Wednesday, October 10, 2012

Teaching – a cheap profession?

Teaching extends far beyond the classroom
A few of my students on the bank of the Ganga

The above ad appeared in today’s [10 Sep] Times of India (Ascent, the job vacancies supplement).  The school wants both teachers and “coaching experts.”  While the teachers will be paid a salary of Rs 22,000 per month, the coaching experts will be paid from “Rs 9 Lac to 12 Lac” annually.  Moreover, “Higher start can be considered for highly deserving candidates” in the case of coaching experts – but apparently not in the case of teachers. 
As a teacher I was amused by the discrepancy between the remunerations of a tutor and a teacher.  The job of the tutor (or coaching expert, as the ad calls him/her) is to prepare “students competing for Board Exams & for IIT, AIEEE, PMT, NDA etc.”
Why is there so much discrepancy between the remunerations, I wondered naturally.  Is it tougher to prepare students for competitive exams than teach them the subject, instil values in them and mould their personality, the latter of which is a teacher’s job?  In a residential school like mine, the teacher’s job is even more onerous; s/he has to provide counselling and guidance, spend time even in the night helping students with their studies as well as other activities (co-curricular and extra-curricular) and also help them solve their emotional and behavioural problems.  In addition, the teacher is to keep records of these activities as well as submit occasional reports on them to the Principal.  The teacher in a residential school like mine gets no extra benefit for providing the extra services!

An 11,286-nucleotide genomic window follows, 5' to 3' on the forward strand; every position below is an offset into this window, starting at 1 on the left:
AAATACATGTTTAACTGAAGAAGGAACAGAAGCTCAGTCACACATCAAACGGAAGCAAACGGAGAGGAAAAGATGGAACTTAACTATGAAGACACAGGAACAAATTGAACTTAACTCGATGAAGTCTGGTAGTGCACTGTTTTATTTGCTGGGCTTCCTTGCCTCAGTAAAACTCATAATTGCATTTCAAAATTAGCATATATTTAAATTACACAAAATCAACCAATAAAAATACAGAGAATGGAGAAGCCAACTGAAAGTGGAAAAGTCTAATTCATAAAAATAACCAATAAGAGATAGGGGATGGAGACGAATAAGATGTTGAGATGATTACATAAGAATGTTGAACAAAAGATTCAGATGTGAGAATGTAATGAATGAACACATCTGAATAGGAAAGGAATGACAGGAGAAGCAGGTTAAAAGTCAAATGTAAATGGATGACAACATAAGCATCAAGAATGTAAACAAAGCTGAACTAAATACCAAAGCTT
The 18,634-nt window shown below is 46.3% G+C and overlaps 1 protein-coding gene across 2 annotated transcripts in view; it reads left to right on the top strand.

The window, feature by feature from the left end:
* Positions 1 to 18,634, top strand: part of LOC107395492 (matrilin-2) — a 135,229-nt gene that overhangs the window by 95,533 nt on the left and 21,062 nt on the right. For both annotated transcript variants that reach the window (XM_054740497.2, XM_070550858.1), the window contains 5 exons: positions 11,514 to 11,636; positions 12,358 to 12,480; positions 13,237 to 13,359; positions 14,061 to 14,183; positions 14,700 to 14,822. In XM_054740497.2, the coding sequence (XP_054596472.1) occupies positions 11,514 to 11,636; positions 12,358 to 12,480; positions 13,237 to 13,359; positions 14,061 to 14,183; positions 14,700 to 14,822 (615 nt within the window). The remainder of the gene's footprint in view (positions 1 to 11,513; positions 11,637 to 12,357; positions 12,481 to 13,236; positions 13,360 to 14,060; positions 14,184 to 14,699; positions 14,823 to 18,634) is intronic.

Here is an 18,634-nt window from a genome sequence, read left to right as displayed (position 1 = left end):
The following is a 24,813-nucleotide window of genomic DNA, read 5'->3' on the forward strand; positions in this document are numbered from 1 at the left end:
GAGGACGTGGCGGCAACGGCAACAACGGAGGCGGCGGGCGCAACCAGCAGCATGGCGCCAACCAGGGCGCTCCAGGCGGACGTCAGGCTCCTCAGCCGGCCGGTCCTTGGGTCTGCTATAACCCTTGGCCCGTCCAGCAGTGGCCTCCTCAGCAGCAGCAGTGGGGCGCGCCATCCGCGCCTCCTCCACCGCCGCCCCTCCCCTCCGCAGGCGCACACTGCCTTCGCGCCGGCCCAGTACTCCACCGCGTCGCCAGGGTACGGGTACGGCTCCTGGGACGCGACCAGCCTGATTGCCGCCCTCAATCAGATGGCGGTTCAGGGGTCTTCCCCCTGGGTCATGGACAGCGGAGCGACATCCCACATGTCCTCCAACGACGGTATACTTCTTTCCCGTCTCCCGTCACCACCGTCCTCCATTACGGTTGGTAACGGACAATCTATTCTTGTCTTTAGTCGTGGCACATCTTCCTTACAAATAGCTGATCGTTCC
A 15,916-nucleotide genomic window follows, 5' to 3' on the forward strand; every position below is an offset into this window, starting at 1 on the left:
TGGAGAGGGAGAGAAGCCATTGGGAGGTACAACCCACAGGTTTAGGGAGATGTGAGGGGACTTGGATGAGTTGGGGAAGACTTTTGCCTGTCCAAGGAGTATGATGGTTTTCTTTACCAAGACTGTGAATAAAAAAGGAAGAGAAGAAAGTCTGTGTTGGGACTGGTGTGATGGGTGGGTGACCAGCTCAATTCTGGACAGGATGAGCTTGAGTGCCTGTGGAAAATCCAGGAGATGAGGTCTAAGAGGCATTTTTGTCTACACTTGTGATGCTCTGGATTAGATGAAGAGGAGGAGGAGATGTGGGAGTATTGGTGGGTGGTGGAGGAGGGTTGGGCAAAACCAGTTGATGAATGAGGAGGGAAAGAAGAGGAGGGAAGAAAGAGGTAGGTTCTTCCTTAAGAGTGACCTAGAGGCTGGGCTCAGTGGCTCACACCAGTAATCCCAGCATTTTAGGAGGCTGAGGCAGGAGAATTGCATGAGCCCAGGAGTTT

Contrast this with the job of a tutor.  S/he has to teach the subject with the explicit goal of getting the students clear the competitive exam and nothing more.  But the tutor (expert?) is paid 4 times or more than a teacher.  Why?  This ‘why’ is what amuses me.
Is it because of the general perception that teaching is not a skilled profession?
George Bernard Shaw said in his characteristically scathing way, “Those who can, do; those who can’t, teach.”   The implication of Shaw’s statement is that teaching is a profession of the impotent.
In the beginning of my teaching career I agreed with Shaw.  I joined the profession when I failed to get any other job.  Having failed in many an interview, I came to the logical conclusion that I belonged to the group that Shaw labelled as “those who can’t.”  Eventually, however, I began to enjoy my job.  Later, when I got an opportunity to change the profession for a much more lucrative one (money-wise), I opted to stay put in my original profession.  Now, when people ask me why I don’t try to become a Principal or at least a Vice Principal, I say that I’m not interested in administrative jobs.  Teaching is my job.  Is it because I’m incapable of being an administrator?  Could be, I don’t deny that.  I don’t think I’ll ever learn the kind of manipulative strategies employed by administrators that I’ve been familiar with from the time I started working.